It started out with a visit to see Gerhard Richter's "Abstract Painting 780-1", where the kids were guided through several exercises in observing the painting, including looking at it from top to bottom, side to side, wherever their eyes wandered, and through "binoculars" formed by the hands. That last was actually surprisingly effective in helping you to focus on the details! She asked the kids questions about various aspects of the painting, and it was interesting to see what different kids saw in it -- bugs, trees, a house, a pirate ship, etc.

Picture of Erika viewing the painting )

The next stop was a corner of one of the "Small French Paintings" galleries, to hear the Leo Lionni story, "Little Blue and Little Yellow." On its surface, this story is about color mixing, hence its connection to the Richter painting. I thought it was pretty cool that the kids were having storytime surrounded by art; I happened to notice that a self-portrait of Paul Gauguin was right behind me.

Finally, they took the kids to a big open room with lots of brown paper taped down on the floor, and gave them what appeared to be Crayola Color Wonder paper and paints along with some small squeegees, so they could experiment with Richter's technique.

Erika painting )

Erika had a good time, and I thought it was a well-done program. We will definitely be trying to get back for the second and third programs in the series - it's amazing that stuff like this is available for free!
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Yesterday started off with swimming lessons for both kids, alternating with time at the library. Erika and I began at the library, where we read a book called, "Boy, Were We Wrong About Dinosaurs". Interesting book, and worthwhile for me because so much has changed in the 30 or so years since I last knew very much about dinosaurs.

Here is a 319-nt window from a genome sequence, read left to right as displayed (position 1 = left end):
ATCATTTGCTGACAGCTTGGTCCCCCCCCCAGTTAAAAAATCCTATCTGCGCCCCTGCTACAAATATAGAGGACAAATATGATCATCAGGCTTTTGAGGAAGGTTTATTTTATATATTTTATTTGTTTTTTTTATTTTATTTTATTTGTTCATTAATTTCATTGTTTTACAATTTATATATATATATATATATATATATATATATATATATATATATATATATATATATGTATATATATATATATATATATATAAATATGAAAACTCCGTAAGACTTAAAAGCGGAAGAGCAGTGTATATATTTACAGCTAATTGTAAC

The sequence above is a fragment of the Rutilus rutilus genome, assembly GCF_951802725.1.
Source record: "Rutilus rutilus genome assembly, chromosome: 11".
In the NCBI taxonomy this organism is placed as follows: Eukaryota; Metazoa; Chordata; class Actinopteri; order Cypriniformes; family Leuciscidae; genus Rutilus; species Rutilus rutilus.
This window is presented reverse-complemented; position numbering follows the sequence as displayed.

Erika really impressed me at swimming. She's taking a course called "Pre-Beginner 3," which is the first class where they really learn independent swimming and work in water too deep for the kids to stand on the bottom. It was the third session, and in the previous two, they'd been working on the basic crawl. Erika was doing pretty well with it, managing to propel herself forward in a reasonably straight line more or less on the surface of the water. Then yesterday, the teacher introduced swimming on one's back. Erika took to that very well, and seemed to be having a great time. I was amazed watching her swim back and forth on her back, without any help from the teacher. At the end, Erika told me she'd enjoyed swimming because she was able to do everything. This was a far cry from five minutes before swimming started, when she told me that she didn't like anything about swim lessons and they weren't fun.